Not quite a knockout.

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THE FIVE FORMS

What happens when a novice takes martial arts into her own hands?

Chaos! An elementary-age girl with brown skin and straight black hair finds a guide to Chinese martial arts and ignores its warning: “Do not attempt these forms without an experienced teacher!” As she assumes the first form, crane, the giant bird materializes in her room, batting the books from her bookshelf, dumping out her backpack, and tugging on her ponytail. Returning to her book, the girl moves through three subsequent forms, conjuring more animals to join the crane in wreaking havoc—a towering leopard, an even larger snake, and, finally, a humongous dragon that spans two double-page spreads. Can a small girl tame these oversized, rambunctious animals and set her house back to rights? Yes, with a deus ex machina: while those child readers familiar with Chinese martial arts will likely expect the appearance of a tiger, traditionally the fifth animal in this group, McClintock instead offers a fifth form that “returns everything to the way it was.” Perhaps with an author's note, references, or additional resources, this might have worked, but as is, it’s a bit puzzling. McClintock’s art, bold brush strokes that mimic Chinese calligraphy, perfectly captures the vibrant energy of the story. But it also adds slight confusion when the girl, supposedly in the leopard stance, is shown with hands in tiger formation.

Not quite a knockout. (Picture book. 4-8)

Pub Date: Oct. 3, 2017

ISBN: 978-1-62672-216-3

Page Count: 40

Publisher: Farrar, Straus and Giroux

Review Posted Online: Sept. 13, 2017

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This simple and sincere tale of working up courage to face fears makes quite a splash.

JABARI JUMPS

Young Jabari decides today is the day he is going to jump from the diving board, even though it’s a little high and a little scary.

Jabari’s father and baby sister accompany him to the swimming pool in the city, where Jabari has already made up his mind about today’s goal: jumping off the diving board. “I’m a great jumper,” he says, “so I’m not scared at all.” But that’s not entirely true. Readers see Jabari play the waiting game as the other children (a diverse bunch) make their ways past him in line. Once Jabari finally begins to climb up, he slyly remembers that he forgot to “stretch.” The stalling techniques don’t faze his dad, who sees an opportunity for a life lesson. “It’s okay to feel a little scared,” offers his dad at the side of the pool. With renewed will, Jabari returns to the towering diving board, ready to embrace the feat. In her debut, Cornwall places her loving black family at the center, coloring the swimming pool and park beyond in minty hues and adding whimsy with digitally collaged newspaper for skyscrapers. A bird’s-eye view of Jabari’s toes clinging to the edge of the diving board as he looks way, way down at the blue pool below puts readers in his head and in the action.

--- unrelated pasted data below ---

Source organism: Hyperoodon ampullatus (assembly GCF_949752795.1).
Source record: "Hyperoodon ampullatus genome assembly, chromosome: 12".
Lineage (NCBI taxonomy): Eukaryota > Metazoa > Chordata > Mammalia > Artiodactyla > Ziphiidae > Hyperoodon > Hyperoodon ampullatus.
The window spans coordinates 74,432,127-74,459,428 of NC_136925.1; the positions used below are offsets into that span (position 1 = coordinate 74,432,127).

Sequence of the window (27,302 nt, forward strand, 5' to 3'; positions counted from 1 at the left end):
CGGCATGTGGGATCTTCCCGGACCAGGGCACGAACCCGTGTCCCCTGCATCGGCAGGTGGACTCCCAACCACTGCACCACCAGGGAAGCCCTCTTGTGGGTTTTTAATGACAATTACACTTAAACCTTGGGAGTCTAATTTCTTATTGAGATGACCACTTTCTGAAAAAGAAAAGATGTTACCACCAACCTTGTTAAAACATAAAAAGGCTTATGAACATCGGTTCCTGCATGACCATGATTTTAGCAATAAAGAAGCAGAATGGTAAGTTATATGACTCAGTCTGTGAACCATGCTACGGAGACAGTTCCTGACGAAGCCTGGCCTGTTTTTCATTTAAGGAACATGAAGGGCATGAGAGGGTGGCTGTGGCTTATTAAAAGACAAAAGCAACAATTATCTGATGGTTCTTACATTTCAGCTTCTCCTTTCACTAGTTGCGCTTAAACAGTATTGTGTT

This simple and sincere tale of working up courage to face fears makes quite a splash. (Picture book. 4-7)

Pub Date: May 9, 2017

ISBN: 978-0-7636-7838-8

Page Count: 32

Publisher: Candlewick

Review Posted Online: March 6, 2017

Kirkus Reviews Issue: March 15, 2017

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Make space for this clever blend of science and self-realization.

A PLACE FOR PLUTO

If Pluto can’t be a planet—then what is he?

Having been a regular planet for “the better part of forever,” Pluto is understandably knocked out of orbit by his sudden exclusion. With Charon and his four other moons in tow he sets off in search of a new identity. Unfortunately, that only spins him into further gloom, as he doesn’t have a tail like his friend Halley’s comet, is too big to join Ida and the other asteroids, and feels disinclined to try to crash into Earth like meteoroids Gem and Persi. Then, just as he’s about to plunge into a black hole of despair, an encounter with a whole quartet of kindred spheroids led by Eris rocks his world…and a follow-up surprise party thrown by an apologetic Saturn (“Dwarf planet has a nice RING to it”) and the other seven former colleagues literally puts him “over the moon.” Demmer gives all the heavenly bodies big eyes (some, including the feminine Saturn, with long lashes) and, on occasion, short arms along with distinctive identifying colors or markings. Dressing the troublemaking meteoroids in do-rags and sunglasses sounds an off note. Without mentioning that the reclassification is still controversial, Wade closes with a (somewhat) straighter account of Pluto’s current official status and the reasons for it.

Make space for this clever blend of science and self-realization. (Picture book. 6-8)

Pub Date: Aug. 1, 2018

ISBN: 978-1-68446-004-5

Page Count: 32

Publisher: Capstone Young Readers

Review Posted Online: April 25, 2018

Kirkus Reviews Issue: May 15, 2018

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